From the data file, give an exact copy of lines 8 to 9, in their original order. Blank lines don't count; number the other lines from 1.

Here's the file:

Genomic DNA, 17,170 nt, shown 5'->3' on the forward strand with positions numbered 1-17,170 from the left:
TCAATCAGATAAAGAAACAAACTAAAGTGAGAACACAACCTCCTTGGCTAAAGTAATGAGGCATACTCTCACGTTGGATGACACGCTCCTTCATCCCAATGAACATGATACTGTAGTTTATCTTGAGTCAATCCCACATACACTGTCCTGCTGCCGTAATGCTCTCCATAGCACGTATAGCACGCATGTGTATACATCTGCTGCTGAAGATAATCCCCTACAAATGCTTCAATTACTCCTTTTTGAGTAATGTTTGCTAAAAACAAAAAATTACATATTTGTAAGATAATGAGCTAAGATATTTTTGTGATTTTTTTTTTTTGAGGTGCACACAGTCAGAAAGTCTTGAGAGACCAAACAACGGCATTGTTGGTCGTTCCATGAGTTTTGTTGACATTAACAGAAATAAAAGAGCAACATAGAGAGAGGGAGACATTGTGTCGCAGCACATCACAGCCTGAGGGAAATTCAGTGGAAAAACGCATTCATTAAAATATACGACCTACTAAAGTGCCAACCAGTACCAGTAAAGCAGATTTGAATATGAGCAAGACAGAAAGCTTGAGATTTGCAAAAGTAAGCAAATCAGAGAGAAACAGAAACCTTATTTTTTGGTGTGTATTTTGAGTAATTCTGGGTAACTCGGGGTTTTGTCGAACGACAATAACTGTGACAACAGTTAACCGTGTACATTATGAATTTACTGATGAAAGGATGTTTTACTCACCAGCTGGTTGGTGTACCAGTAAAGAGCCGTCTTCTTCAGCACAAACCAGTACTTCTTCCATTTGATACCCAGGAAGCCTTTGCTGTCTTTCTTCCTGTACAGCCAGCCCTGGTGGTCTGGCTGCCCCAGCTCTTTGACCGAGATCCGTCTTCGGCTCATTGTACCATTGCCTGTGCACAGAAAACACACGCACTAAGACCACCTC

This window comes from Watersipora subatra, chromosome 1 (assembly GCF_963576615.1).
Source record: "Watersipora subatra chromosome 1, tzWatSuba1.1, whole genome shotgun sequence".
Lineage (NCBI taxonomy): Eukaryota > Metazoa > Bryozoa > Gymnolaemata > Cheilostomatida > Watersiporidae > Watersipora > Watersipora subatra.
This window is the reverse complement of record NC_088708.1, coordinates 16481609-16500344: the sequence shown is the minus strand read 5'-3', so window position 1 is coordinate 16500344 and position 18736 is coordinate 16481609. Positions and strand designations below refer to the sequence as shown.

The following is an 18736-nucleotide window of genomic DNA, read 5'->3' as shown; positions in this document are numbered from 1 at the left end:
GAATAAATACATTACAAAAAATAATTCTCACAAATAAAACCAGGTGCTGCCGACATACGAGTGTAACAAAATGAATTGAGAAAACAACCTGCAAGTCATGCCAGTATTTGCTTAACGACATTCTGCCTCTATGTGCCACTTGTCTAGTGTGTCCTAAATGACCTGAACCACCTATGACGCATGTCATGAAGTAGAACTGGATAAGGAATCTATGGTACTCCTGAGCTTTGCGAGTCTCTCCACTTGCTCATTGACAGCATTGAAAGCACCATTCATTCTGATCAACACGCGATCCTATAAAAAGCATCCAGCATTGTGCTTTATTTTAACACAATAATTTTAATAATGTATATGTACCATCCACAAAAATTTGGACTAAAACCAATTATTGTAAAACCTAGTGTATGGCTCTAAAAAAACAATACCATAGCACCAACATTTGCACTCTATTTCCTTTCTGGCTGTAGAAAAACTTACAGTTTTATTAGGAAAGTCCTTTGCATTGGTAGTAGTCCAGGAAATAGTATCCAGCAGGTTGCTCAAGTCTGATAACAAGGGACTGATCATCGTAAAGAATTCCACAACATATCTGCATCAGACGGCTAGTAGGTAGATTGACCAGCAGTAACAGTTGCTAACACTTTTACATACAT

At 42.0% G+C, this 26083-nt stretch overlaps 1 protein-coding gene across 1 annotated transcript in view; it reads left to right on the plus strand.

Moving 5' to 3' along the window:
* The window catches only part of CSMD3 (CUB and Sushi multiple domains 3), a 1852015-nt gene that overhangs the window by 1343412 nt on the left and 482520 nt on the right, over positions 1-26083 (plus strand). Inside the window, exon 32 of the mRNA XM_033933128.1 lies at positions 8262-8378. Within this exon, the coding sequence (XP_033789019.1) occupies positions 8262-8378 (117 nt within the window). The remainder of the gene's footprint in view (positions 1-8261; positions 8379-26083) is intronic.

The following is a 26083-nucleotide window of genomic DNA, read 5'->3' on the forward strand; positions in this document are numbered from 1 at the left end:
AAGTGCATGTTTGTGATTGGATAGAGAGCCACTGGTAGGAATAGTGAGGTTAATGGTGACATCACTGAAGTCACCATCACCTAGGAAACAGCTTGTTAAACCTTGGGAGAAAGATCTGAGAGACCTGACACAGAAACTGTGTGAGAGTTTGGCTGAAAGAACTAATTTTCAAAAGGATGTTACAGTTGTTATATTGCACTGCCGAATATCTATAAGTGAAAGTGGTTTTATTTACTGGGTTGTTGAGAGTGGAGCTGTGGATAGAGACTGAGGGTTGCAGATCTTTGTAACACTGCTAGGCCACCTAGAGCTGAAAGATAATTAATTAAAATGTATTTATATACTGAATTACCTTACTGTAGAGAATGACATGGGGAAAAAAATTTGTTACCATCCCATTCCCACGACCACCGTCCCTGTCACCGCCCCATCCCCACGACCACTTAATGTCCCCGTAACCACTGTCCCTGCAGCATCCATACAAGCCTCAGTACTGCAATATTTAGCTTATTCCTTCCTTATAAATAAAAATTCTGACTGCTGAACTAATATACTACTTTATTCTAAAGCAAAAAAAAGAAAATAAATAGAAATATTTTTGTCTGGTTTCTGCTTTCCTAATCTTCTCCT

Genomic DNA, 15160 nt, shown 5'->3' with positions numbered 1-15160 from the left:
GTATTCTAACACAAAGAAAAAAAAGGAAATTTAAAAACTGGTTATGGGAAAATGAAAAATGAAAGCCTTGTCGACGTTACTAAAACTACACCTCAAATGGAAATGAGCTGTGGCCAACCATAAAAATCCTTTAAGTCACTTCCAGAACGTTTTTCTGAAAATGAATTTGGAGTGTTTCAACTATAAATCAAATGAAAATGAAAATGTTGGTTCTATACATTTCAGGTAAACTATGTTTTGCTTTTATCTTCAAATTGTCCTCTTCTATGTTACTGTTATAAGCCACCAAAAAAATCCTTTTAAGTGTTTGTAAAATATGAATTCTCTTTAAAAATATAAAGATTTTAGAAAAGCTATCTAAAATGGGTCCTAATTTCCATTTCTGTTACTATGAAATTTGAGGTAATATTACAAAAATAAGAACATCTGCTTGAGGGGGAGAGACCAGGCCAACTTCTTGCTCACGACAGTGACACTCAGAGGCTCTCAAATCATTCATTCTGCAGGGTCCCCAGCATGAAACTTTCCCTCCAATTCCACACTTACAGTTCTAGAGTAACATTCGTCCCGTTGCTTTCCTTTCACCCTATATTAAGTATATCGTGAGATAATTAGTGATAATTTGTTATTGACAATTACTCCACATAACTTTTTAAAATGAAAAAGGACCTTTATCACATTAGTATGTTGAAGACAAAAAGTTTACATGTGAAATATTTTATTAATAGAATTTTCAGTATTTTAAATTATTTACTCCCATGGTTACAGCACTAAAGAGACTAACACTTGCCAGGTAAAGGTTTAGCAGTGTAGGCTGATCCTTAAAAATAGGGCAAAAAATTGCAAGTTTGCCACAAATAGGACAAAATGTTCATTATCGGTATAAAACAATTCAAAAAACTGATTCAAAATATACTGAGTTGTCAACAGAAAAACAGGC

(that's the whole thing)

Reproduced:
GAATAAATACATTACAAAAAATAATTCTCACAAATAAAACCAGGTGCTGCCGACATACGAGTGTAACAAAATGAATTGAGAAAACAACCTGCAAGTCATGCCAGTATTTGCTTAACGACATTCTGCCTCTATGTGCCACTTGTCTAGTGTGTCCTAAATGACCTGAACCACCTATGACGCATGTCATGAAGTAGAACTGGATAAGGAATCTATGGTACTCCTGAGCTTTGCGAGTCTCTCCACTTGCTCATTGACAGCATTGAAAGCACCATTCATTCTGATCAACACGCGATCCTATAAAAAGCATCCAGCATTGTGCTTTATTTTAACACAATAATTTTAATAATGTATATGTACCATCCACAAAAATTTGGACTAAAACCAATTATTGTAAAACCTAGTGTATGGCTCTAAAAAAACAATACCATAGCACCAACATTTGCACTCTATTTCCTTTCTGGCTGTAGAAAAACTTACAGTTTTATTAGGAAAGTCCTTTGCATTGGTAGTAGTCCAGGAAATAGTATCCAGCAGGTTGCTCAAGTCTGATAACAAGGGACTGATCATCGTAAAGAATTCCACAACATATCTGCATCAGACGGCTAGTAGGTAGATTGACCAGCAGTAACAGTTGCTAACACTTTTACATACAT

At 42.0% G+C, this 26083-nt stretch overlaps 1 protein-coding gene across 1 annotated transcript in view; it reads left to right on the plus strand.